Comic Sans Must Die is a project that satisfies every designer’s dream: to see Comic Sans die a slow and painful death. Every day the individual glyphs of Comic Sans will have their demise displayed for all to see.
Comic Sans Must Die is a project conceived by me with code contributions from Richard Clifford.
Education has always played a role in GLI.TC/H: from organized workshops, to performers informally sharing their hacked and homebrewed gear with attendees, to theory sessions over pizza.
As learning, sharing and growing have become central thematic nodes, the GLI.TC/H events are organized into “threads.” So, this year, we’re launching a new model. It’s framework is built upon participatory ‘threads’ (or classes) with different focuses, complimented by panels/presentations throughout the day and installations and performative share fests in the evenings.
Threads were chosen through an open call for ideas earlier this year and are provide pathways for folks to dig deeper into the many realms of glitches. You can hop over to the working groups to join in on the conversations and help shape GLI.TC/H 2112.
Let’s make this gathering happen together again!
Executing GLI.TC/H takes considerable resources. [The GLI.TC/H bots are] reaching out to you (and your networks) in an effort to help amplify these efforts and make GLI.TC/H 2112 a reality.
Your donation will be use for the decimation of festival data, workshop materials, and resources for this year’s threads. Of course, the biggest incentive we can offer is you supporting GLI.TC/H 2112 in growing and developing the glitch art community.
From 6pm on Friday 16th November selected pieces of my work will be exhibited at a soon-to-be-announced venue in Birmingham as part of FRAME_birmingham.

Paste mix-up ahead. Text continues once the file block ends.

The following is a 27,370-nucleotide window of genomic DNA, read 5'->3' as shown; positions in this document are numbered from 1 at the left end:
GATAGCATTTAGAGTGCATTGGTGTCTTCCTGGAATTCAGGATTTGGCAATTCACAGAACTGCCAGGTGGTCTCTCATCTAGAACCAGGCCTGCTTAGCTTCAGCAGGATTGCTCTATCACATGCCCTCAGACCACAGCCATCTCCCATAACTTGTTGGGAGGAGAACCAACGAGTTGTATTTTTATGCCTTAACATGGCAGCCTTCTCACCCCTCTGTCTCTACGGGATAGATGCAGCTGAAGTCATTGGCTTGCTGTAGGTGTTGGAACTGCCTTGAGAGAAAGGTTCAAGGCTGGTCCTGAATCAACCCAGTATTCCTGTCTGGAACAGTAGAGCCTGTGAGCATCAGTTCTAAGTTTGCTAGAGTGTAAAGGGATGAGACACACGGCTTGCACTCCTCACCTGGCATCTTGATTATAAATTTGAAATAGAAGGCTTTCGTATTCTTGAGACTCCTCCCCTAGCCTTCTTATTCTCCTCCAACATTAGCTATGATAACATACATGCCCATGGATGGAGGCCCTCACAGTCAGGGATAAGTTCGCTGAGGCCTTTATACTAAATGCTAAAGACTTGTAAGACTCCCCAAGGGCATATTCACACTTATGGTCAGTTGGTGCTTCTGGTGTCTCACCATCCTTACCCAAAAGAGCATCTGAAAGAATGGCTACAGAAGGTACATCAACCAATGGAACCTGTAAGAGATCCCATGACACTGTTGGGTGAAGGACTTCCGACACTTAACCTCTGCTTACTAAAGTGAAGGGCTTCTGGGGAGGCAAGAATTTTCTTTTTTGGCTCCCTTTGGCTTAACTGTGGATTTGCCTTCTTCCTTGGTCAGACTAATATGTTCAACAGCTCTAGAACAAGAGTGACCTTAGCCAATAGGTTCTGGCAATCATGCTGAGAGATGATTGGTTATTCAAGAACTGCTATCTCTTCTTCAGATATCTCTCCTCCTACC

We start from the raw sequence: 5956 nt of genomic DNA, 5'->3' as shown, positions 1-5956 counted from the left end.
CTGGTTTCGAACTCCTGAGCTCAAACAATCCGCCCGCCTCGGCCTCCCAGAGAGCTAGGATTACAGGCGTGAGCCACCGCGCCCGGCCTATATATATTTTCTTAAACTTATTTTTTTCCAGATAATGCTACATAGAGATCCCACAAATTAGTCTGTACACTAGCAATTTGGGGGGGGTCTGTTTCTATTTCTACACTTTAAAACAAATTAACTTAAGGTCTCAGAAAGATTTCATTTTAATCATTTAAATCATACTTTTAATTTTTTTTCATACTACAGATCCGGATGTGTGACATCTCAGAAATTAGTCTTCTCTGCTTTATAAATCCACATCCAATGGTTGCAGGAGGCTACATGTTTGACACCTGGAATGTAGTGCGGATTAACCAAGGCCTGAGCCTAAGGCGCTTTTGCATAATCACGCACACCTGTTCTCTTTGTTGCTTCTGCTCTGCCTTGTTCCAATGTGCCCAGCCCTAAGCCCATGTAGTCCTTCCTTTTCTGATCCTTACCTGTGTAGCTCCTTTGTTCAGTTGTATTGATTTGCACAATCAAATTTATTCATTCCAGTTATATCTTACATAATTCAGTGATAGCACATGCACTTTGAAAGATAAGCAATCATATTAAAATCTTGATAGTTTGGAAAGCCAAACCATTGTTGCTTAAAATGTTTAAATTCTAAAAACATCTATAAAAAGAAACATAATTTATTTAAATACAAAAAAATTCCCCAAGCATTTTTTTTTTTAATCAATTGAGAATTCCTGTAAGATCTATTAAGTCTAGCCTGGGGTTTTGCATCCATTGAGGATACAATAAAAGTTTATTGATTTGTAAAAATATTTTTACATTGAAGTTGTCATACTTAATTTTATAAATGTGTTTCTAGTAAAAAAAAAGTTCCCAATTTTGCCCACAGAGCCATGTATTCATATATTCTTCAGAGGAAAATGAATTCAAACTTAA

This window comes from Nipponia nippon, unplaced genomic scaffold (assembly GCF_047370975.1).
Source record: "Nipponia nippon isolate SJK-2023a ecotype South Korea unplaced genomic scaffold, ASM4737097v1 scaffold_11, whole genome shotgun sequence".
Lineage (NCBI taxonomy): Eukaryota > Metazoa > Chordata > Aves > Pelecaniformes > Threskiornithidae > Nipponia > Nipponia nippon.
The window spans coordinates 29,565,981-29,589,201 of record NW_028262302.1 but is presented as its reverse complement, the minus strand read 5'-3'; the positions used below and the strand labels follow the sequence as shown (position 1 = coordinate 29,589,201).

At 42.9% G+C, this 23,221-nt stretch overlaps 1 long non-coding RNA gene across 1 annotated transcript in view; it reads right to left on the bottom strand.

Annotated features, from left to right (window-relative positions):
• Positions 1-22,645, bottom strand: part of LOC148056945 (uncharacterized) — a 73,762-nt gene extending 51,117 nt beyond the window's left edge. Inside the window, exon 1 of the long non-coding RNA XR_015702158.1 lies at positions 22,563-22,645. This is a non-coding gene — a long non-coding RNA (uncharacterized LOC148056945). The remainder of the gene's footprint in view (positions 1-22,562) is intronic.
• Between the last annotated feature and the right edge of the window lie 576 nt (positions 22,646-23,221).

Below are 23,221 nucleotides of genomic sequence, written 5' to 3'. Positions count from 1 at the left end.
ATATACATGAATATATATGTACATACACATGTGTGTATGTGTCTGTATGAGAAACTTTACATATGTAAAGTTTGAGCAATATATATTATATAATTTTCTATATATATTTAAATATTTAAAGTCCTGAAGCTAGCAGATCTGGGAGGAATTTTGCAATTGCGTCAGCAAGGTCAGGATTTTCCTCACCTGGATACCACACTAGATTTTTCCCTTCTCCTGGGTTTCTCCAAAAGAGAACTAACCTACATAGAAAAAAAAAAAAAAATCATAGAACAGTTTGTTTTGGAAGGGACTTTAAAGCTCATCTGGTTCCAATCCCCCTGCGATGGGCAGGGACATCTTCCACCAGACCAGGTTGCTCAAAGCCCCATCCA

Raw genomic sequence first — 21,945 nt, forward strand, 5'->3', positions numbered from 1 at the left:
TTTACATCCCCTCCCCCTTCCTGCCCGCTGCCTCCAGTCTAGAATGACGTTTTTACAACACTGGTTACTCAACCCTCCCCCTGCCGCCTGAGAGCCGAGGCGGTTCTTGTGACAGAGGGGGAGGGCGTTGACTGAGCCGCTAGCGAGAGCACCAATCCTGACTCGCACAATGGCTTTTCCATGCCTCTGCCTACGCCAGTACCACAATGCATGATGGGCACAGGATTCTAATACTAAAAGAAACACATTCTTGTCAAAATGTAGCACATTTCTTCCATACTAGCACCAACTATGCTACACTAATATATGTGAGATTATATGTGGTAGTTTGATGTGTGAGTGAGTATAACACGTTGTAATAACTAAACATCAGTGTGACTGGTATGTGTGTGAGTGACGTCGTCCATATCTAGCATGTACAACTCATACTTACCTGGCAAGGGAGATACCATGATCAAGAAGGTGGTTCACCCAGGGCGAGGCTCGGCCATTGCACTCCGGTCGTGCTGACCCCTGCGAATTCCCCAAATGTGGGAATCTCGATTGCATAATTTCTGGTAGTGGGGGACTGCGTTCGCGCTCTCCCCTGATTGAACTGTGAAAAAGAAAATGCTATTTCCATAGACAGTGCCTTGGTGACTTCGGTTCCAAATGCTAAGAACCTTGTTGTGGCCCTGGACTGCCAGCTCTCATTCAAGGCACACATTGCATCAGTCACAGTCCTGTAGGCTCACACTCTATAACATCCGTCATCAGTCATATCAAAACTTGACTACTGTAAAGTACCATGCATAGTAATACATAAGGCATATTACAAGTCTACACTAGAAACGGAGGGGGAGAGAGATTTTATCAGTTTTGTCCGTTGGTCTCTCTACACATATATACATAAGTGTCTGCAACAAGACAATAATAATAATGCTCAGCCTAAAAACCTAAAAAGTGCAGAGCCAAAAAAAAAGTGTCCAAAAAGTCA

FRAME_birmingham is an Arts Council funded, mac birmingham supported project by Elly Clarke/Clarke Gallery that sees unique and very small edition artworks by 42 local & international artists installed into a variety of businesses across the city as a means of bringing art to new audiences, new audiences to art and new contexts in which art can be shown. It is also about provoking and stimulating conversations about and around the artworks, by a variety of people in a variety of different places.
Launching at 6pm on 16th November 2012, frames will remain in place for three months, with work changing only when sold. projectframe.net will act as the mirror to show what is on display in the city. All work is also for sale, up to a maximum price of £750. Thanks to the partnership with mac Birmingham, all work will also be available to purchase via the Own Art scheme.
Yorks Bakery Cafe on Newhall Street in the city centre will act as the central hub during the three-month exhibition. Here you can find out more about the project or purchase tickets for tours led by Birmingham artists, curators and business owners as well as by members of the FRAME_birmingham team. And get your hands on some very tasty soups, snacks, stews and sweet things. And even drink some coffee.
I’ll announce on my website which pieces will be exhibited, where they’ll be located and how much they’ll cost once the project is publicly launched on 16th November. In the meantime there’s a launch party taking place at The Old Joint Stock on 16th November at 5:30pm.